Grand Ole Opry member, 89, sang “Waterloo”

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Stonewall Jackson, country singer and longtime Grand Ole Opry member best known for his now classic hit “Waterloo”, died on Saturday at the age of 89.

Jackson died early Saturday of complications from vascular dementia, according to a statement from the Opry.

A classic country artist who listed songs in the 50s, 60s and 70s, Jackson built his 65-year career on the # 1 hits “Waterloo” and “BJ The DJ”, as well as “A Wound Time Can’t Erase, “” Don’t Be Angry “and his first single” Life To Go “in 1958, written by a young George Jones.

Born November 6, 1932 in Tabor City, North Carolina, Jackson is named after Confederate General Thomas “Stonewall” Jackson. Raised on a farm in South Georgia, Jackson at the age of 10 traded in his bike for a guitar and started learning songs, according to his biography.

After serving in the US Navy, he came to Nashville in 1956, knocking on the door of famous publisher Acuff-Rose in hopes of launching a career in country music.

“I came into town, pulled up to a little motel on the south side of town and checked in,” Jackson once said, according to the Grand Ole Opry. Across the street stood Acuff-Rose’s offices.

He added, “I said, I think I’m going to go over there and see if anyone in country music talks to me.”

He signed with publisher Wesley Rose and began to climb the country music ranks, becoming a member of Opry on November 3, 1956, months before signing a recording contract with Columbia. According to the Opry, Jackson worked in shipping for the institution before his career took off, including shifts where he sent souvenir books from the basement of the National Life building.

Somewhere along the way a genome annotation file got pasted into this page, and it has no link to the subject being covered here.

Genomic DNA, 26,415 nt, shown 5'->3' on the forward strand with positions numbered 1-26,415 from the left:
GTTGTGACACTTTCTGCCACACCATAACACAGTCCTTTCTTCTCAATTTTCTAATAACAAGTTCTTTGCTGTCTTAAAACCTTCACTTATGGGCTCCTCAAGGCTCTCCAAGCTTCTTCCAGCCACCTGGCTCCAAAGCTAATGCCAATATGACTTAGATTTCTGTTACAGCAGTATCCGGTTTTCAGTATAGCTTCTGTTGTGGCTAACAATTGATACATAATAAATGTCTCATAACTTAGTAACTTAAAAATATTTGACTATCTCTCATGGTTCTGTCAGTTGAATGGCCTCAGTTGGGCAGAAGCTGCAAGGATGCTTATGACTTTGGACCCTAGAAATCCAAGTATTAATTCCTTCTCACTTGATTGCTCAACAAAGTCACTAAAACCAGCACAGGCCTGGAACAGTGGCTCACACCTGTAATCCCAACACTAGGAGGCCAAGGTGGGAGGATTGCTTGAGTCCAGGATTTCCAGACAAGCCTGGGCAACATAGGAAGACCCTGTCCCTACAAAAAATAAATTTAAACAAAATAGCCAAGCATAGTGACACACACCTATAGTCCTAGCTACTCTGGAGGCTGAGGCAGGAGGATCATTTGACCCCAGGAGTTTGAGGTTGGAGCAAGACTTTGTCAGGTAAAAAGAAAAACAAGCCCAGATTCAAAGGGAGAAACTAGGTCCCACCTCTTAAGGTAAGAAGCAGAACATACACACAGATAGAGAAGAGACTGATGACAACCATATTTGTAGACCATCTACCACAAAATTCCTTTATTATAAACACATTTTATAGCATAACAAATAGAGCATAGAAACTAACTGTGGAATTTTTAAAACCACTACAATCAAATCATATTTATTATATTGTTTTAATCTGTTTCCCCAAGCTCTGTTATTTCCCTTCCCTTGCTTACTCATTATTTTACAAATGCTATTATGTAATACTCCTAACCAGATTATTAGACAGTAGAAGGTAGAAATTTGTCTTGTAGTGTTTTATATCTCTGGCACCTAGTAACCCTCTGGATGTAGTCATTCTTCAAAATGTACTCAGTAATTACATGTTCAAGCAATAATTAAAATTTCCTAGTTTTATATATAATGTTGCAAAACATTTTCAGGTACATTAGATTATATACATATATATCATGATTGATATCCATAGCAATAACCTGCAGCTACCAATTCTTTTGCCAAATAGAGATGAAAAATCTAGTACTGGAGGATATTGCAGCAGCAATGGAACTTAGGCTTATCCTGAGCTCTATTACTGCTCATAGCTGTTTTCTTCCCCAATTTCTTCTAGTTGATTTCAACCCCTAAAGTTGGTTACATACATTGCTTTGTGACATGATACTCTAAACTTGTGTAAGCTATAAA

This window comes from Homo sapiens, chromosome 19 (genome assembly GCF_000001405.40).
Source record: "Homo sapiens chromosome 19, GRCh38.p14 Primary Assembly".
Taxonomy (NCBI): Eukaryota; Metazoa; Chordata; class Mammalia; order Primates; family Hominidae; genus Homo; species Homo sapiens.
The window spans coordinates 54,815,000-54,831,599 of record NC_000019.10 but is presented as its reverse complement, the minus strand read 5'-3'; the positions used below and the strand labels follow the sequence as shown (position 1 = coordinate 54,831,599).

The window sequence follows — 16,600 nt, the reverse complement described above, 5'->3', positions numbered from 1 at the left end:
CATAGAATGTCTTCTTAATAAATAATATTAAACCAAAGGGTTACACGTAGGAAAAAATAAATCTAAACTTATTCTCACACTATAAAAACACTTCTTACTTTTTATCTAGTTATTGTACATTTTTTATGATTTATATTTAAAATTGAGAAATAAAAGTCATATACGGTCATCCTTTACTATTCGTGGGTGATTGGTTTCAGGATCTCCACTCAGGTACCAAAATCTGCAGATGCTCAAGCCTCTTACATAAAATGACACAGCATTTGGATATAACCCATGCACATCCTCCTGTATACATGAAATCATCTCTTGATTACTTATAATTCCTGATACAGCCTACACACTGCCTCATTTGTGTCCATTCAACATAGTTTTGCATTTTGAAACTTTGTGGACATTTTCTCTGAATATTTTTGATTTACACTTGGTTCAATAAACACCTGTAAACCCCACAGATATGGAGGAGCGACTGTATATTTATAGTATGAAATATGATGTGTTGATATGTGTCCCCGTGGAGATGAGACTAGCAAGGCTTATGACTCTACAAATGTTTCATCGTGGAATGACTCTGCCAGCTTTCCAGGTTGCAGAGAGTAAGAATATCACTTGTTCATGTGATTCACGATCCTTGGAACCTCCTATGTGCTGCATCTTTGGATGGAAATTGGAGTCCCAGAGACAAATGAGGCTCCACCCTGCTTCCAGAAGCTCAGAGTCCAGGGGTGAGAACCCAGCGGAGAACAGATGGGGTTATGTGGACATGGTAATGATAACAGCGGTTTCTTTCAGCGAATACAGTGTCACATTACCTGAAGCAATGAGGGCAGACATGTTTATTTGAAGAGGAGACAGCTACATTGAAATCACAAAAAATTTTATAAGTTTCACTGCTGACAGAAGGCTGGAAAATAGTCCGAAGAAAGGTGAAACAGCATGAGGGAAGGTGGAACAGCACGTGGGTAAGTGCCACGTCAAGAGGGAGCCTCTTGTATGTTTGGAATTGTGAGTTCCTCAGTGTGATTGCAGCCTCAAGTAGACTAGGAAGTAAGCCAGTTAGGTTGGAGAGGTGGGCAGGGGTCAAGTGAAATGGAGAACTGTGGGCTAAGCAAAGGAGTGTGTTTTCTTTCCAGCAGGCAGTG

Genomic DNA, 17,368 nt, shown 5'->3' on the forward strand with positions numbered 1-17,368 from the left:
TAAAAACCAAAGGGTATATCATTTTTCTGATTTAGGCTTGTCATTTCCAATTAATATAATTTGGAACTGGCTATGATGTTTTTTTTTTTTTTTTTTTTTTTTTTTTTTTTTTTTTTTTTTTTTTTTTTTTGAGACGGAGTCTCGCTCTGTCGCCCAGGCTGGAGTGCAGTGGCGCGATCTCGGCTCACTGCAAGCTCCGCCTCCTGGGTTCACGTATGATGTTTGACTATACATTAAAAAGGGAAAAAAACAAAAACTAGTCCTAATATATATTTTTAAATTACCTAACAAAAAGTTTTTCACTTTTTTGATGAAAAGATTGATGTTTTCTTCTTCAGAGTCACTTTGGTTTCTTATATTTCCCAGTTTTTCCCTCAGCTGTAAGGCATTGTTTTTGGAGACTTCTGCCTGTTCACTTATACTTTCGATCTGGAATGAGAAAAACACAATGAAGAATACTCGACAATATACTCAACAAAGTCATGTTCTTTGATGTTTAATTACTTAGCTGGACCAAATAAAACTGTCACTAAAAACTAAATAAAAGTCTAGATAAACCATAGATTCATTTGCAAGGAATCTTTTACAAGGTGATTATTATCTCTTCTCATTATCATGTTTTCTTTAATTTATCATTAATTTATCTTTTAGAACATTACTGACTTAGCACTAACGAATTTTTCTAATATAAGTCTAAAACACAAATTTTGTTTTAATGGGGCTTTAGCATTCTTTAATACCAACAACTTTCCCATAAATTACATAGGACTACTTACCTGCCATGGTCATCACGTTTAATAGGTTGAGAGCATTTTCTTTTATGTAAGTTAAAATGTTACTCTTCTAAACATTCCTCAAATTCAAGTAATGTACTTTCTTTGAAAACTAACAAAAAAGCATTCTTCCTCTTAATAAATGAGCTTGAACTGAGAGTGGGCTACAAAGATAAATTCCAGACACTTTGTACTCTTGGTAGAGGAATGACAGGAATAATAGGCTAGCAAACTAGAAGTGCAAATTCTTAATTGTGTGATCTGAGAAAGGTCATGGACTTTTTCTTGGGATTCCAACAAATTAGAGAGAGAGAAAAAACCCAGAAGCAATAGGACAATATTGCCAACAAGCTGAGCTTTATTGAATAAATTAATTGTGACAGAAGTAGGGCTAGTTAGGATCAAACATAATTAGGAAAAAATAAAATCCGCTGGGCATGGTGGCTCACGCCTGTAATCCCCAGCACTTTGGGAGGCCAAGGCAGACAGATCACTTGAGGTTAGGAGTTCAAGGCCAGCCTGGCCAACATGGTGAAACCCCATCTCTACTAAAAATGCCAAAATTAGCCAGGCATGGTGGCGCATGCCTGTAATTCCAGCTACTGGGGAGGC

However, it wouldn’t ship collectibles for long. Jackson’s career took off in the late 1950s with “Life To Go” and “Waterloo,” the latter spending five weeks at No. 1 on Billboard’s country charts. The song remains Jackson’s best known, offering listeners a haunting tale of three historical men – the biblical figure Adam, Napoleon Bonaparte and Tom Dooley – who “met (their) Waterloo”, a nod to death. The song became a crossover hit for Jackson, entering the top five on the pop charts.

On “Waterloo” he sang: “Everyone must pay / Everyone must meet his Waterloo. ”

Jackson continued to trace songs throughout the 1960s and early 1970s including “I Washed My Hands In Muddy Water”, “Why I’m Walkin ‘”, “Stamp Out Lonliness” and a cover of “Me and You and a Dog Named Huer.”

Stonewall Jackson performs at the Columbia Records Luncheon Show at the Municipal Auditorium for the DJ Convention on October 21, 1967.

Jackson regularly played on the Opry throughout his career; in 2006, he continued the long-standing age discrimination program, according to the Associated Press. The Opry denied Jackson’s claims, settling the dispute out of court in 2008, the AP reported.

Jackson was the last living solo artist to be inducted into the Opry in the 1950s. “Whisperin ‘” Country Music Hall of Famer Bill Anderson held the title of Longest-serving Opry in 1961. The Opry dedicated Saturday night’s performance to Jackson.

“Saddened to hear of the loss of one of the Honky Tonk heroes of the 50s and 60s, Grand Ole Opry member STONEWALL JACKSON returned home today”, follow Opry members, the Oak Ridge Boys shared Saturday via Twitter. “Rest quietly sir !! “

He lived for decades in Brentwood, in a Jackson resort called “Lake Waterloo”.

Jackson is predeceased by his wife and company director, Juanita Wair Jackson, who died in 2019. Funeral arrangements are pending.



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